New horse - The Horse Forum
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post #1 of 7 Old 05-27-2015, 08:31 PM Thread Starter
Join Date: Apr 2015
Location: Woodstock, on
Posts: 22
• Horses: 1
New horse

My friend got this horse when she bought a farm, it was left there. She's a 16 year old paso fino mare who used to be a show horse, but because a rider who was overweight ruined her back by constantly riding her, the horse was not ridden for 8 my friend wants to ride her, but she is a beginner rider.
The horse, doesn't like its ears being touched. Not sure if this horse rides western or English.....she has been very skittish. Any advice on how to see if she will even have a saddle on her again, or will continue to be a pasture pet. Thanks
BiddySueHanna is offline  
post #2 of 7 Old 05-27-2015, 08:45 PM
Green Broke
Join Date: Aug 2009
Location: New South Wales, Australia
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I doubt a heavy rider ruined her back. More likely it was an ill fitting saddle, made worse with a heavy rider. Many, I've seen many horses wrecked by poor fitting saddles, never seen one wrecked from purely a heavy rider.

If you're unsure whether she is up for riding get out a specialist, there are plenty of horse back specialists including body workers and chiropractors.

If neither of you are experienced the best thing to do is send the horse away for training.

When you do start riding make sure you get a correctly fitted saddle.
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post #3 of 7 Old 05-28-2015, 10:57 AM
Join Date: Feb 2015
Location: Pennsylvania
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I agree that an ill fitting saddle was probably why this horse had back issues originally. You do need a professional's opinion on this horse's soundness and experienced help getting her back into work if she is sound. We were all inexperienced beginners at one time and I think it's important to know our limitations and when we need help. She may or may not have always been skittish but after eight years of probably not being handled much at all and now a new owner, it is not surprising. This is something your friend can work on now by regular handling (leading, grooming) for short periods. English or western doesn't matter if the horse was well broke at one time.
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post #4 of 7 Old 05-28-2015, 11:09 PM Thread Starter
Join Date: Apr 2015
Location: Woodstock, on
Posts: 22
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Thanks for your suggestions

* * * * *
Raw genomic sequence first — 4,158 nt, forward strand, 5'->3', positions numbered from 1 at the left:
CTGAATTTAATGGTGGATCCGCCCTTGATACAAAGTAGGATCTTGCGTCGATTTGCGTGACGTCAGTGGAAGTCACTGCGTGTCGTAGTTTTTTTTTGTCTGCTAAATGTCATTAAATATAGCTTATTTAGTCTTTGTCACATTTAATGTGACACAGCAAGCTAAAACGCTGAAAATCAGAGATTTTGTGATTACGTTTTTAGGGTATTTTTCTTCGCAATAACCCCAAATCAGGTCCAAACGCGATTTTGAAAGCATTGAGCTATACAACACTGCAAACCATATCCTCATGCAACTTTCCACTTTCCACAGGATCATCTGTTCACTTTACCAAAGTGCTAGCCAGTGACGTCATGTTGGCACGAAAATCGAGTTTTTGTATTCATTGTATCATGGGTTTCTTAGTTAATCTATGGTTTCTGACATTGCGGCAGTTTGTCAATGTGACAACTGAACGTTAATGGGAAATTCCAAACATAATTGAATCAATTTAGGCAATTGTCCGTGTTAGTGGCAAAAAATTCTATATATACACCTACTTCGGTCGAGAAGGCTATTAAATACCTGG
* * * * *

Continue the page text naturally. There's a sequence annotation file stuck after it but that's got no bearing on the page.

I will let her know
BiddySueHanna is offline  
post #5 of 7 Old 05-29-2015, 08:58 AM
Join Date: Apr 2015
Location: Gulf Coast
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I'm not sure its a good idea for a beginner rider to make an attempt to ride a "very skittish" horse that hasn't been ridden in 8 years. This horse needs to be examined by a vet, then slowly brought back by an intermediate rider.
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Tihannah is offline  
post #6 of 7 Old 05-31-2015, 05:36 AM
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Join Date: Jun 2008
Location: Australia
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Agree with getting a pro involved first & foremost. If the horse hasn't had any rehab work from her 'bad back', I'd find her a bodywork professional, like a veterinary chiropractor or such, along with a pro trainer/instructor. Agree though, that a green, skittish horse is probably not the best choice for a beginner rider, though a trainer that gets to know the horse & your friend may decide it's an OK match.

Agree that it's probable there were other 'mitigating factors' with the back issues, and saddle fit is a big and extremely common problem, but too heavy riders can indeed, absolutely cause injury to horses. Especially if average riding skill &/or riding hard or long, &/or on an immature horse. I think saying too heavy riders don't hurt horses is a bit of a pipe dream, so people don't feel too guilty as our(collective) weight goes up & we still want 'normal' horses, rather than bigger or drafts...
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post #7 of 7 Old 05-31-2015, 07:45 AM
Green Broke
Join Date: May 2011
Location: Vidor, Texas
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Definitely let a trainer assess the horse and a chiro.
gigem88 is offline  

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